Paul Klein looks at Last Action Hero ahead of its 4K release
Looking back nearly thirty years later on John McTiernan’s meta-action comedy brings about renewed respect. Last Action Hero is like a four-course meal made at a Michelin star restaurant. The perfect people bringing about the perfect creation.
A meta-action film that sees a young boy on an adventure with a character from a long running action franchise who enters the real world and must stop his fictional villains from killing the actor who plays him is like the action movie version of a Wes Craven movie; the brash, aggressive cousin of Scream and New Nightmare.
McTiernan having made iconic action films like Predator and Die Hard is a perfect fit for directing a send up of the macho kill-a-thon action movies of the past decade, and re-teaming with his Predator star Arnold Schwarzenegger makes sense. Despite some fun banter about this being a universe where Sylvester Stallone is the star of The Terminator franchise, only Arnie could play the role of Jack Slater. Stallone is a much more respectable actor, he has weight, but Schwarzenegger gets the joke and plays it with just enough knowing humour.
The screenplay, from action maestro Shane Black and David Arnott is another stroke of genius. The cliches of the genre were pretty much created by Black with films like Lethal Weapon, so for him to send up his own genre of ultra-violence movies is another fun twist in the tale. It’s also clearly Black’s work since it concerns a young boy teaming up with an action hero.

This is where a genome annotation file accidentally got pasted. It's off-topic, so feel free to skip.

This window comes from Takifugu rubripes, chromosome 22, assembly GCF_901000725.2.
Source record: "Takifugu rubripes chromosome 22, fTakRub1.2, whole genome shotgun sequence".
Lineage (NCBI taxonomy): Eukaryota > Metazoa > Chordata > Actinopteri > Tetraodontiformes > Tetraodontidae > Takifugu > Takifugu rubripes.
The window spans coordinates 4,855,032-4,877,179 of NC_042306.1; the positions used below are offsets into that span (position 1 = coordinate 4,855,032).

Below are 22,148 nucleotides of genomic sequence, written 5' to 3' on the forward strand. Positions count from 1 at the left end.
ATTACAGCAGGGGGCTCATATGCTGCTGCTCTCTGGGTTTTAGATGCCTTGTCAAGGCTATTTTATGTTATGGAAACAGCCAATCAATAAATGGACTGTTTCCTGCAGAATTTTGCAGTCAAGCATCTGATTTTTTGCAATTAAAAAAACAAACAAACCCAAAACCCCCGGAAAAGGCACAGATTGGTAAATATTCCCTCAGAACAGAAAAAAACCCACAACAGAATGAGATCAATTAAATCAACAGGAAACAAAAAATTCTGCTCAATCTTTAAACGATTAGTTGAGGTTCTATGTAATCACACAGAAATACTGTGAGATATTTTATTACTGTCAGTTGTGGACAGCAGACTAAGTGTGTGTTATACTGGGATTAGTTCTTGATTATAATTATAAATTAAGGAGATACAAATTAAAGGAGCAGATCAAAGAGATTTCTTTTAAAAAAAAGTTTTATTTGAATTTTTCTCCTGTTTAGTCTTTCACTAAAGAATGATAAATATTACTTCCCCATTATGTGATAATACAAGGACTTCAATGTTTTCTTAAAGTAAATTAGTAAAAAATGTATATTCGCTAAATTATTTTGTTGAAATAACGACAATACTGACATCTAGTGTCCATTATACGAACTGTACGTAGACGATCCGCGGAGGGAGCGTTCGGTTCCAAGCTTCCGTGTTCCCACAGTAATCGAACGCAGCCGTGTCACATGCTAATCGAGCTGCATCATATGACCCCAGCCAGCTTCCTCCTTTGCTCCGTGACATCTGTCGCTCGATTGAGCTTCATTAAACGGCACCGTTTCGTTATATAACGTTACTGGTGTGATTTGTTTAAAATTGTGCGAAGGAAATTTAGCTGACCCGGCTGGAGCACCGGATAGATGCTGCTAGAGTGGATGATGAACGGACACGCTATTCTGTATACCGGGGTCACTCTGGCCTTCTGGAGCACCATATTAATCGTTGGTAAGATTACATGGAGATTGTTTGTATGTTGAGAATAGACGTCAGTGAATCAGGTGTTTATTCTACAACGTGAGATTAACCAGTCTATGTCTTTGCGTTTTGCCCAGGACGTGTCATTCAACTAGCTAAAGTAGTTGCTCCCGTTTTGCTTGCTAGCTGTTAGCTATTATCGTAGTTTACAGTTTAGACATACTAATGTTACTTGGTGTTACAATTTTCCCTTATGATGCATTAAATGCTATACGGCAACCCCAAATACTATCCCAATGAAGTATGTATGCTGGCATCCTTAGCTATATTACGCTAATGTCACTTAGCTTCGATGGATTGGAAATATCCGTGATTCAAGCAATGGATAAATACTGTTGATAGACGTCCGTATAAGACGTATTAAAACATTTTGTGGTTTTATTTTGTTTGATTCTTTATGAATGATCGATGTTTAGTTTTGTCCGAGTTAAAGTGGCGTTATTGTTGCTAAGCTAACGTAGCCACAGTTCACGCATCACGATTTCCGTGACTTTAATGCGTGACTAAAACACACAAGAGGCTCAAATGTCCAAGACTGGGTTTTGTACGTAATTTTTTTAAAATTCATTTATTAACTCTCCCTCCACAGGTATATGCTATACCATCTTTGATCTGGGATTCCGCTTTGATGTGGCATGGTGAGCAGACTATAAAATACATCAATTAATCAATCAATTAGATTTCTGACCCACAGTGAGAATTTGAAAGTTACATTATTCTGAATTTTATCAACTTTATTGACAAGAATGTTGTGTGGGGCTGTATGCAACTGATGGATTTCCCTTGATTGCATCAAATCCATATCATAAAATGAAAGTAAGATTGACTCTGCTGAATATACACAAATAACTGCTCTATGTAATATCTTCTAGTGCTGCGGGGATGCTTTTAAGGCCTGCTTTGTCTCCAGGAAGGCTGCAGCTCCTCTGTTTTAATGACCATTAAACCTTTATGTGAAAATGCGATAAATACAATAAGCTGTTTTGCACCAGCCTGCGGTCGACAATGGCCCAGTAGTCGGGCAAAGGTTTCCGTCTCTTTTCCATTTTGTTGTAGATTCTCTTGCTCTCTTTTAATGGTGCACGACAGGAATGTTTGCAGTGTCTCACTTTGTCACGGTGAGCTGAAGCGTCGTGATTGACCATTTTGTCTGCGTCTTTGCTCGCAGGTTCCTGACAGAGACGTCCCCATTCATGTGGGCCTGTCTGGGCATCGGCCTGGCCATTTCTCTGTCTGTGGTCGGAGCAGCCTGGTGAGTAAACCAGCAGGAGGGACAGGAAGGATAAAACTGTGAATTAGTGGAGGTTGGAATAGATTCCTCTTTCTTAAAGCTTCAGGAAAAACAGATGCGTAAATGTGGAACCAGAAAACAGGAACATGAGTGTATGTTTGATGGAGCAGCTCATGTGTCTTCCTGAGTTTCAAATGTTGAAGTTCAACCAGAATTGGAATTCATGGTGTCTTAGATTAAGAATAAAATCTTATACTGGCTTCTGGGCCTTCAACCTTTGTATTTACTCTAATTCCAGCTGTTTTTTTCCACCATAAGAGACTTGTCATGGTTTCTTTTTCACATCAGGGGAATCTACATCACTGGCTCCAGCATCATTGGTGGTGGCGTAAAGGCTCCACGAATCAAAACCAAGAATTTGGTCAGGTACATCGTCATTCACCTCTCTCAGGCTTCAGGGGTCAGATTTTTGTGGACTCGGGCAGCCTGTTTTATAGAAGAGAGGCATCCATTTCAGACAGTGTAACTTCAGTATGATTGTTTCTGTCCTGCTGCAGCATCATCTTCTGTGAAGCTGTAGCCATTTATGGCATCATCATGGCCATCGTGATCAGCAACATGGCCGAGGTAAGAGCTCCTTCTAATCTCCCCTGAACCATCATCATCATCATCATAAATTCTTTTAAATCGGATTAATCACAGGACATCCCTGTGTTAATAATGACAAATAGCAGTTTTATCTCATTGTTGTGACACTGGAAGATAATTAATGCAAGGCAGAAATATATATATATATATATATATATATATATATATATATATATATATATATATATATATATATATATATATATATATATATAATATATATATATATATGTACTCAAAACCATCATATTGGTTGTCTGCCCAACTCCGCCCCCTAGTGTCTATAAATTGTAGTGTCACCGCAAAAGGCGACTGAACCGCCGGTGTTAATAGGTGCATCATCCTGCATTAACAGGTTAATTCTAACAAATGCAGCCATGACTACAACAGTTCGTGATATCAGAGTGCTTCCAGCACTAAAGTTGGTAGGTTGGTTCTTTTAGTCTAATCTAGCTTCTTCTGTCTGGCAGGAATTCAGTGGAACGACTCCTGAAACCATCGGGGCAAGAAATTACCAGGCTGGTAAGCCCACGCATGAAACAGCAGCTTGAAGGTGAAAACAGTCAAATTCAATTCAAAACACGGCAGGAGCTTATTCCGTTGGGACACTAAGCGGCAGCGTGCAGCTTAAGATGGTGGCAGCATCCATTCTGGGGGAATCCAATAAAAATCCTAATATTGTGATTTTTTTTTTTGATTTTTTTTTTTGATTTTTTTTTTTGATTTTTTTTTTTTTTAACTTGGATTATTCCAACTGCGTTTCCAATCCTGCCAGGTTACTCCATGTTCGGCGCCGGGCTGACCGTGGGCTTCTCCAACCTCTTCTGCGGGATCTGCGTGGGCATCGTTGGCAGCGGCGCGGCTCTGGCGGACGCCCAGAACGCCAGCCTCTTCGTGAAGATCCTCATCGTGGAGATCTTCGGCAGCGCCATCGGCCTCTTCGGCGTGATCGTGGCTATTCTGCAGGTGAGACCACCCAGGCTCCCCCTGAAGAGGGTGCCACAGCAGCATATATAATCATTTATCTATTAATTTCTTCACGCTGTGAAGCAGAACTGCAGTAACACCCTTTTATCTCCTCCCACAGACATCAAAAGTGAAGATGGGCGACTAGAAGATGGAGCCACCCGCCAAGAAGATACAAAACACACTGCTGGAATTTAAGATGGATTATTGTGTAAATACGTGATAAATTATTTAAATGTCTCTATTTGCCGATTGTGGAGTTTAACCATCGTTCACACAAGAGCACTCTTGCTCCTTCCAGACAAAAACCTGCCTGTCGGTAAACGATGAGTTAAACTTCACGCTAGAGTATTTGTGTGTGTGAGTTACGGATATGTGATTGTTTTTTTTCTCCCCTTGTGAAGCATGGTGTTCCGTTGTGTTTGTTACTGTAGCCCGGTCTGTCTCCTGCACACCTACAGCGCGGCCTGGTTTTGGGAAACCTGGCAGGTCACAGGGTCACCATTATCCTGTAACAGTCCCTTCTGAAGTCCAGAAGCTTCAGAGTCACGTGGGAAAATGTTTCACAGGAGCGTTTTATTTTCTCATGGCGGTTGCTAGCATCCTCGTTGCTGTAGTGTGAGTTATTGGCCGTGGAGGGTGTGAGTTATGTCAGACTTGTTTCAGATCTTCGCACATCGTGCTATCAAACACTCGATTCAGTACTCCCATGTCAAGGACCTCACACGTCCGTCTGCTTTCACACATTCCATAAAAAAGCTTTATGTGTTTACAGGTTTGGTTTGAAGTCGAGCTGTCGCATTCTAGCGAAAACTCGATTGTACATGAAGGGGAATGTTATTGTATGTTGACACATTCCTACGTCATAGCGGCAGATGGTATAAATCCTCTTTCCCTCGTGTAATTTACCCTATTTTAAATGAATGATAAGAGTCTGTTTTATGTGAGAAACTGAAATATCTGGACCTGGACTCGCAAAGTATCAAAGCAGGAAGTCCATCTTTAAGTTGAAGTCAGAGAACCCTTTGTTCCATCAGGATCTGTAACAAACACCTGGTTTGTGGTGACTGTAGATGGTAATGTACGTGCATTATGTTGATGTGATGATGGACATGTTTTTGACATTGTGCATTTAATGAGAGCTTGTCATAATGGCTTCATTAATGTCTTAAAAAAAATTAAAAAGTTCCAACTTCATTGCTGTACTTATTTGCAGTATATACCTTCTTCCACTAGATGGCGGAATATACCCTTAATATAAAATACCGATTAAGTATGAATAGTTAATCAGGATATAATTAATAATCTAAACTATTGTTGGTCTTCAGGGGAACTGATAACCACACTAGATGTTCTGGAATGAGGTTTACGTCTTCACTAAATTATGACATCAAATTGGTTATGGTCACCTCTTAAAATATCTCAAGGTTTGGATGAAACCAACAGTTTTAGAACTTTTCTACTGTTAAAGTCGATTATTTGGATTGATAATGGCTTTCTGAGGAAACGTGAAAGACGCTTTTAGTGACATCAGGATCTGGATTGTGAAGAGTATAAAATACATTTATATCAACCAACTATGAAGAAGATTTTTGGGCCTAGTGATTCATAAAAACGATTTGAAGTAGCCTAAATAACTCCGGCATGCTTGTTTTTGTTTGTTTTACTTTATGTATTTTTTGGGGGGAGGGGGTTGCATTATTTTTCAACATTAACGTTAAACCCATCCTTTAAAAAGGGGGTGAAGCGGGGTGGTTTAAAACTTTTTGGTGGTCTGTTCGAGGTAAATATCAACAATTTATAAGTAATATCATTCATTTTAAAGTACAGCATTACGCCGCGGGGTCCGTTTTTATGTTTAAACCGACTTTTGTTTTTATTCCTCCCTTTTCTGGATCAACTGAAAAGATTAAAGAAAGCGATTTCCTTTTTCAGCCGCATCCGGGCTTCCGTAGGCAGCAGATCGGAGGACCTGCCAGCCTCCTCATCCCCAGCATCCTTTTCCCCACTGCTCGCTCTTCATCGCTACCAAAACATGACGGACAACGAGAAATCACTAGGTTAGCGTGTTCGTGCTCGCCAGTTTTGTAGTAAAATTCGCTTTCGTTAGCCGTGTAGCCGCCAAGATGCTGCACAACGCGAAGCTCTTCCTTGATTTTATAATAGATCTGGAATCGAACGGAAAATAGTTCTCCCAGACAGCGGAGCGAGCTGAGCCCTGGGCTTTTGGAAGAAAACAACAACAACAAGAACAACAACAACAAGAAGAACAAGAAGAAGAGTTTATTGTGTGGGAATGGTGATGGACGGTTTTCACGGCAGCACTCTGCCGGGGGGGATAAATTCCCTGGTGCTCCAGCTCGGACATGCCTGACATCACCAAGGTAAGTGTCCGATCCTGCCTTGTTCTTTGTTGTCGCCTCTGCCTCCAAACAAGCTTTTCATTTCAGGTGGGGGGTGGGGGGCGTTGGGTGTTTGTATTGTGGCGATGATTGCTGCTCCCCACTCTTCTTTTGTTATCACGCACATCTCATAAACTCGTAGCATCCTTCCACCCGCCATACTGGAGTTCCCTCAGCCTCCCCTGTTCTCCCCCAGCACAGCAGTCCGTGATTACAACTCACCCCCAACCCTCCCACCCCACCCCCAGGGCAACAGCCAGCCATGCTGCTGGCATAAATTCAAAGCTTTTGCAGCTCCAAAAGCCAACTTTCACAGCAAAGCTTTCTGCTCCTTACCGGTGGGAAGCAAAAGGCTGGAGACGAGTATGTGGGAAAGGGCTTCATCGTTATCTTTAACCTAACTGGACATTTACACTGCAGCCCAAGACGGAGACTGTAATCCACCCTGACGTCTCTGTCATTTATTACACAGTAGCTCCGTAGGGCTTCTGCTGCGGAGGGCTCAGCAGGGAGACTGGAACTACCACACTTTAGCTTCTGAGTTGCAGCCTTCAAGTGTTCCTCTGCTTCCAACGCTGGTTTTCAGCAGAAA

The film is a little baggy in parts, sometimes falling into indulgence when it comes to the world of the movie-within-a-movie. It’s fun to watch but the cutting between the “real” world and the world of the Jack Slater fiction can often undercut the mounting enjoyment of the action. It helps that it’s filled with jokes and a wonderfully pitched tottering old man played by Jack Protsky.
The casting remains perfect to this day: Charles Dance (cheaper than Rickman apparently) is perfect as the evil English villain, and a cameo from Anthony Quin as arch-villain Vivaldi has a touch of the “respected actor picking up the cheque” of so many action films – today it would be Anthony Hopkins most likely.
The meta-humour of the film and the comments it makes about the nature of film violence and the desire for young viewers to enjoy seeing people get blown up and killed might have been lost on viewers at the time, but with the benefit of time and the increasing post-modern humour of movies – thanks in no small part to Black’s continuing lampooning of the genre – Last Action Hero might finally get the dues it deserves.
That, and it features a sequence where Schwarzenegger plays a gun-toting Hamlet declaring “To be or not to be? Not to be!”
Last Action Hero is available in the UK on 4K and Blu-ray May 17th.